The simien mountain massif is one of the major highlands of Africa, rising to the highest point in Ethiopia, Ras Dejen (4543m), which is the fourth highest peak in the continent. Although in Africa and not too far from the equator, snow and ice appear on the highest points and night temperatures often fall below zero. The national park has three general botanical regions. The lower slopes have been cultivated and grazed, while the alpine regions (up to 3600m) were forested, although much has now disappeared. The higher lands are mountain grasslands with fescue grasses as well as heathers, splendid Red Hot Pokers and Giant Lobelia. The park was created primarily to protect the Walia Ibex, a type of wild goat, and over 1000 are said to live in the park. Also in the park are families of the Gelada Baboon and the rare Simien fox. The Simien fox, although named after the mountains, is rarely seen by the visitor. Over 50 species of birds have been reported in the Simien Mountains. The Simien Mountain massif is a broad plateau, cut off to the north and west by an enormous single crag over 60 kilometers long. To the south, the tableland slopes gently down to 2,200 meters, divided by gorges 1,000 meters deep which can take more than two days to cross. Insufficient geological time has elapsed to smooth the contours of the crags and buttresses of hardened basalt. Within this spectacular splendor live the Walia (Abyssinian) ibex, Simien red fox and Gelada baboon - all endemic to Ethiopia - as well as the Hamadryad baboon, klipspringer and bushbuck. Birds such as the lammergeyer, augur buzzard, Evreux’s eagle, kestrel and falcon also soar above this mountain retreat. Twenty kilometers north-east of Gondar, the SIMIEN mountains N.P covers 225 square kilometers of highland area at an average elevation of 3,300 meters. Ras Dashen, at 4,620 meters the highest peak in Ethiopia, stands adjacent to the park. The Simien escarpments, which are often compared to the Grand Canyon in the United States of America, have been adopted by UNESCO as a World Heritage Site.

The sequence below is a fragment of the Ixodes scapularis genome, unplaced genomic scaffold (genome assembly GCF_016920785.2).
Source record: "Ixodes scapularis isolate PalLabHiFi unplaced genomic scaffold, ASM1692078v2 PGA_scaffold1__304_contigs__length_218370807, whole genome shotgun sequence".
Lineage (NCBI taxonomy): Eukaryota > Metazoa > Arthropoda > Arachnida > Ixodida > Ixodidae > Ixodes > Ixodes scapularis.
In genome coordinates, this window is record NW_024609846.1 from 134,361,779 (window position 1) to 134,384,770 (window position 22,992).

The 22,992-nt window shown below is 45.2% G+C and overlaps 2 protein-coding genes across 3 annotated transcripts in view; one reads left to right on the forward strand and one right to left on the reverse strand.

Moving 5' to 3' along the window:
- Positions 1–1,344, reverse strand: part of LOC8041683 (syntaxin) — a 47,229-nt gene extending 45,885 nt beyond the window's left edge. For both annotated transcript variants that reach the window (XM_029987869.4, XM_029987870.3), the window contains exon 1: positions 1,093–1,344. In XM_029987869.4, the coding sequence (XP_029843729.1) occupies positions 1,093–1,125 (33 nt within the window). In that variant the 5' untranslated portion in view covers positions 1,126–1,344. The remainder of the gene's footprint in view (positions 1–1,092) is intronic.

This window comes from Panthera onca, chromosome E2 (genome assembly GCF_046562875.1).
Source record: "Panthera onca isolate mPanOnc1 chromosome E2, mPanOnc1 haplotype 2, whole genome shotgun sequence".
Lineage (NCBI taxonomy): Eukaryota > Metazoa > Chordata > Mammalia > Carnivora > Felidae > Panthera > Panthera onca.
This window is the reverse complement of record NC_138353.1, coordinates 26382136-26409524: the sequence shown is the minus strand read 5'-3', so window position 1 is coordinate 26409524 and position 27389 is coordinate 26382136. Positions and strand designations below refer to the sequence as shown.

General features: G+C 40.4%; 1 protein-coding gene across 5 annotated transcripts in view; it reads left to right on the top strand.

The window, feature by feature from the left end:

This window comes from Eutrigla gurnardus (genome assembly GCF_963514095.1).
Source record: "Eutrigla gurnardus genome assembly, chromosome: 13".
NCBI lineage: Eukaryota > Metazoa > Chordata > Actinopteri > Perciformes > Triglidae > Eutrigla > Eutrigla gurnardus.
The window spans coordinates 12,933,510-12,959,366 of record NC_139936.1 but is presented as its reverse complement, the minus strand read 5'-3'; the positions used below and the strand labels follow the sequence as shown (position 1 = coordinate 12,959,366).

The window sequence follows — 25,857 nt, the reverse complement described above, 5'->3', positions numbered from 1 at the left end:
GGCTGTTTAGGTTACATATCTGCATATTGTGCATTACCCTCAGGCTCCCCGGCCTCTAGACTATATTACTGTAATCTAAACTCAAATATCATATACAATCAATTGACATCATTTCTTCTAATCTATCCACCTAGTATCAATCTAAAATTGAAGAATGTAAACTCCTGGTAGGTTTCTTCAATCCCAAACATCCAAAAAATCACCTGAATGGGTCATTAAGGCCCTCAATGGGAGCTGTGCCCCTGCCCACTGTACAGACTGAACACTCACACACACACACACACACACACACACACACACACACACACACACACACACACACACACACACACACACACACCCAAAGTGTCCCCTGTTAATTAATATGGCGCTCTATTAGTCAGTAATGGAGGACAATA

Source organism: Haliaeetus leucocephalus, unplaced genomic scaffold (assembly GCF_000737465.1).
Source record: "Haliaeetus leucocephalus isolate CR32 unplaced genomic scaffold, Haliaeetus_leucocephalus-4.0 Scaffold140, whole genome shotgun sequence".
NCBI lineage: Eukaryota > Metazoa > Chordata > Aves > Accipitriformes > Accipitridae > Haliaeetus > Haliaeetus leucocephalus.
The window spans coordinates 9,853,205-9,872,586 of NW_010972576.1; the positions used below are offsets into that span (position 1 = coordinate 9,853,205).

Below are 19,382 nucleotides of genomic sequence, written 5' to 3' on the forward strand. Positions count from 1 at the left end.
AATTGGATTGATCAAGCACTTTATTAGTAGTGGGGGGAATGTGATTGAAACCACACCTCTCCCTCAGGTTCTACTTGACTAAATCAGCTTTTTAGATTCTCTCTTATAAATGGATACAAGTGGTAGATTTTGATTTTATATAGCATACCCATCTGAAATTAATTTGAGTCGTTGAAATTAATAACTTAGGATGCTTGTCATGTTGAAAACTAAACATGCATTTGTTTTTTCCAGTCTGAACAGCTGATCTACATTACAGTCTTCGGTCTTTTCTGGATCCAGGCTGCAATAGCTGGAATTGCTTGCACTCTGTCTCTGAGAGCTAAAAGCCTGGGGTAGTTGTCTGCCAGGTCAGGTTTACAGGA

The Bale Mountains- similar to the semien in many ways – is a real highland wilderness. Horse trekking and fishing in the alpine lakes is a popular pass time in this part. The unique vegetation, many species of endemic birdlife and the endemic mammals like Red Fox and Mountain Nyala makes Bale a true adventure and recreational place to see.